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Sex and Difference in Ancient Greece and Rome$
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Mark Golden and Peter Toohey

Print publication date: 2003

Print ISBN-13: 9780748613199

Published to Edinburgh Scholarship Online: March 2012

DOI: 10.3366/edinburgh/9780748613199.001.0001

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A Feminist Boomerang: The Great Goddess of Greek Prehistory†

A Feminist Boomerang: The Great Goddess of Greek Prehistory†

Chapter:
(p.307) 17 A Feminist Boomerang: The Great Goddess of Greek Prehistory
Source:
Sex and Difference in Ancient Greece and Rome
Author(s):

Lauren E. Talalay

Publisher:
Edinburgh University Press
DOI:10.3366/edinburgh/9780748613199.003.0017

Although women's roles in prehistory have been the subject of debate for well over a century, interest in gender ideology has emerged in the archaeological literature only within the last decade. Much of the recent work on these early representations has either revived the nineteenth-century notion that, in early societies, power was initially vested in women, or has sidestepped the issue of gender and women altogether. A well-constructed approach to these figurines that incorporates feminist and/or gender ideologies and sound archaeological arguments has yet to be designed. Some well-known works argue that the abundance of female figurines in prehistoric contexts of Greece and southeastern Europe reflects an early, pan-Mediterranean belief in a Great Mother Goddess, a matriarchal social structure, and a time when women ruled either supreme or at least in partnership with men. In order to better understand the interrelationships among gender studies, prehistoric figurines and the Great Goddess theory, this chapter examines the interpretive history of Greek Neolithic figurines.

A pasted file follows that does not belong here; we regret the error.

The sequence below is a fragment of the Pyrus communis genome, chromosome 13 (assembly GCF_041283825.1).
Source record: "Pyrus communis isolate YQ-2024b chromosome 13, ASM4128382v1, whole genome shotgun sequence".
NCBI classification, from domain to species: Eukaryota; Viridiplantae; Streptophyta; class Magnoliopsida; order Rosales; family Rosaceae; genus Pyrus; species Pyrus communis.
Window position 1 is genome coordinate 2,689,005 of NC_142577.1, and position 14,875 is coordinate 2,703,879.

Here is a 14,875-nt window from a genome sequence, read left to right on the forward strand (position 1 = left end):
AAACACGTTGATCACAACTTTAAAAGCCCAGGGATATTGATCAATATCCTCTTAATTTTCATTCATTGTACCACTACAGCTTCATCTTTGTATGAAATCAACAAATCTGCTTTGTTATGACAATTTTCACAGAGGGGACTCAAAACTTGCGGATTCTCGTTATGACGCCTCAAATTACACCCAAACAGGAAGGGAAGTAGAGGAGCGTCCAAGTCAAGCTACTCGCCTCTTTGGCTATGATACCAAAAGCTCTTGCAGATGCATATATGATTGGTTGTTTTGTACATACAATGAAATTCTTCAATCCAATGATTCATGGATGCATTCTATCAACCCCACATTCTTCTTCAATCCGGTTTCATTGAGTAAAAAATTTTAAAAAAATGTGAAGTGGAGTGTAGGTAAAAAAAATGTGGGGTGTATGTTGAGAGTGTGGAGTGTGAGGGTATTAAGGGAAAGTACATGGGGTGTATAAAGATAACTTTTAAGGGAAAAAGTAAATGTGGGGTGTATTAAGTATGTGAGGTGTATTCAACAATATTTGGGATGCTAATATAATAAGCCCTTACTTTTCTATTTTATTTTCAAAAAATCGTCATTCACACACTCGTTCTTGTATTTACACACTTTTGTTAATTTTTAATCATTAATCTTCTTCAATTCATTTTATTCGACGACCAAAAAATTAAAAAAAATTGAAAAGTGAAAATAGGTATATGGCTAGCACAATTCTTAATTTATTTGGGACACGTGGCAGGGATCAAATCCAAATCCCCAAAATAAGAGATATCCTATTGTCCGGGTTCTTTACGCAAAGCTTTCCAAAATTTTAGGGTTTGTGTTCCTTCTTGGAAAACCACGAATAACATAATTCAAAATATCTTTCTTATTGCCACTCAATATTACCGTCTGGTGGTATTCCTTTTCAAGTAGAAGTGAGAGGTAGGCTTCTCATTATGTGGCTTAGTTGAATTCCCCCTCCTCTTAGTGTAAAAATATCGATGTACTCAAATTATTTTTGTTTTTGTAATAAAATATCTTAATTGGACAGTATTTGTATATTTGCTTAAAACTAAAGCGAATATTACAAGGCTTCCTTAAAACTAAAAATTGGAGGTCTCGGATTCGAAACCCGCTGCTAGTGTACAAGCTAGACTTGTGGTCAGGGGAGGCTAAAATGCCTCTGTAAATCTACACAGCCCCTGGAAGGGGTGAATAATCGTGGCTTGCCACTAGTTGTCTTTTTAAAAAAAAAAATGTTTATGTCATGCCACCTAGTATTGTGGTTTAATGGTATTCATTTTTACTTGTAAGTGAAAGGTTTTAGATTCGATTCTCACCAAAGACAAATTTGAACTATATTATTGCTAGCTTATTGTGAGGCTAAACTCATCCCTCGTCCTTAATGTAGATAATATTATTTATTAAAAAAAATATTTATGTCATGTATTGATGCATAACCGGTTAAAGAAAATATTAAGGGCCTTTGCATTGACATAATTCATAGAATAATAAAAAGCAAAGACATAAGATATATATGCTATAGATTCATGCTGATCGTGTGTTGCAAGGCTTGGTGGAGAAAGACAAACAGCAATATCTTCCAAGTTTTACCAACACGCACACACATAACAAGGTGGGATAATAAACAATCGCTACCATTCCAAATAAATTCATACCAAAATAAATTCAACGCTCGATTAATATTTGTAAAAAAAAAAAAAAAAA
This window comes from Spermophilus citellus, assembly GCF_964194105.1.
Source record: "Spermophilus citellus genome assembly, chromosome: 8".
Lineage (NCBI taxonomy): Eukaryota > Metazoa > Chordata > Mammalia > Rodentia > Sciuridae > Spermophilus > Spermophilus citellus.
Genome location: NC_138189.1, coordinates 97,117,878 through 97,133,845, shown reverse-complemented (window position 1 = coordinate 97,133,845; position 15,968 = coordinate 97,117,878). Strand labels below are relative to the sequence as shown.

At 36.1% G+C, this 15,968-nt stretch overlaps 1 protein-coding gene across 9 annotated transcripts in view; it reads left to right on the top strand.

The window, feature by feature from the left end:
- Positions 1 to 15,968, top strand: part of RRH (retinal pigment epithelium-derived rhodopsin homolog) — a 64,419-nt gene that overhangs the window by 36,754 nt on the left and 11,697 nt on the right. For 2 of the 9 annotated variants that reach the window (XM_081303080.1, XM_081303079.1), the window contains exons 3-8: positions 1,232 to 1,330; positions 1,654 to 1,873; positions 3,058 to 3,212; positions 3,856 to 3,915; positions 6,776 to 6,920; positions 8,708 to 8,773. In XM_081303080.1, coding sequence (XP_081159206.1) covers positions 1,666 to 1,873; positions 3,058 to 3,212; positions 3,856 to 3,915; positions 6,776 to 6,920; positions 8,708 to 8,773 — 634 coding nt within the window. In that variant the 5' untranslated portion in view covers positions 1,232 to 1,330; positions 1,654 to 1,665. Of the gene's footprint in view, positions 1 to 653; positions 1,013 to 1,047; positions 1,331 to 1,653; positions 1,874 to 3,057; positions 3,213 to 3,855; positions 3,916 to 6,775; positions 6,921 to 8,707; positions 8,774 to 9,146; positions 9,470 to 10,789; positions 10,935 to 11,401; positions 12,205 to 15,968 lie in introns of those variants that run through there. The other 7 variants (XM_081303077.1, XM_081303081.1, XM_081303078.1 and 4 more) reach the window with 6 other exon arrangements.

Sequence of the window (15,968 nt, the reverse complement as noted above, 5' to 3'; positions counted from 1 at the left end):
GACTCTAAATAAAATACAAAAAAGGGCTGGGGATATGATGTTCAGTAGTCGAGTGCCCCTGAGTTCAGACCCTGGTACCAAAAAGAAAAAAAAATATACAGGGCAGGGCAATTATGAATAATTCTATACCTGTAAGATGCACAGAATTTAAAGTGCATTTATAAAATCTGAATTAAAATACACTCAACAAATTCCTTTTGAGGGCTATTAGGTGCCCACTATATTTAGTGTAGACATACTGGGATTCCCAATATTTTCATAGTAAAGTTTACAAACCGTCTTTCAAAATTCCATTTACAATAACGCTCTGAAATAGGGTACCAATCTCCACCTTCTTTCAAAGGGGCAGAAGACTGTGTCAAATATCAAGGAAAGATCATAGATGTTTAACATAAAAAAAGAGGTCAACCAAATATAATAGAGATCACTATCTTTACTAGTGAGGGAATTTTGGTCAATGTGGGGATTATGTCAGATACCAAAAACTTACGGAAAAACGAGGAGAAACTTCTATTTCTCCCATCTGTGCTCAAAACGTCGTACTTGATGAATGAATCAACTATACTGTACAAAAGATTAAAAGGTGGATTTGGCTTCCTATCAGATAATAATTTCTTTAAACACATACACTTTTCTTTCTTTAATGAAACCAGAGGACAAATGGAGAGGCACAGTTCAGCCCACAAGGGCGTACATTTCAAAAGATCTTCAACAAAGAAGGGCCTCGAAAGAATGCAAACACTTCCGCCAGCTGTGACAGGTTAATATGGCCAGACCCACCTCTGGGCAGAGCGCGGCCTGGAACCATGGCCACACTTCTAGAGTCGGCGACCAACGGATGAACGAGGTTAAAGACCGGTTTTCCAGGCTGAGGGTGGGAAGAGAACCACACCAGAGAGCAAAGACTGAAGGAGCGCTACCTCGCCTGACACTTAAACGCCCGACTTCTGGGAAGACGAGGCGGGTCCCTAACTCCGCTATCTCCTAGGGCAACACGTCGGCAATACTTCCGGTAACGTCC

Keywords:   Greece, prehistory, women, gender ideologies, power, figurines, Great Mother Goddess, Neolithic

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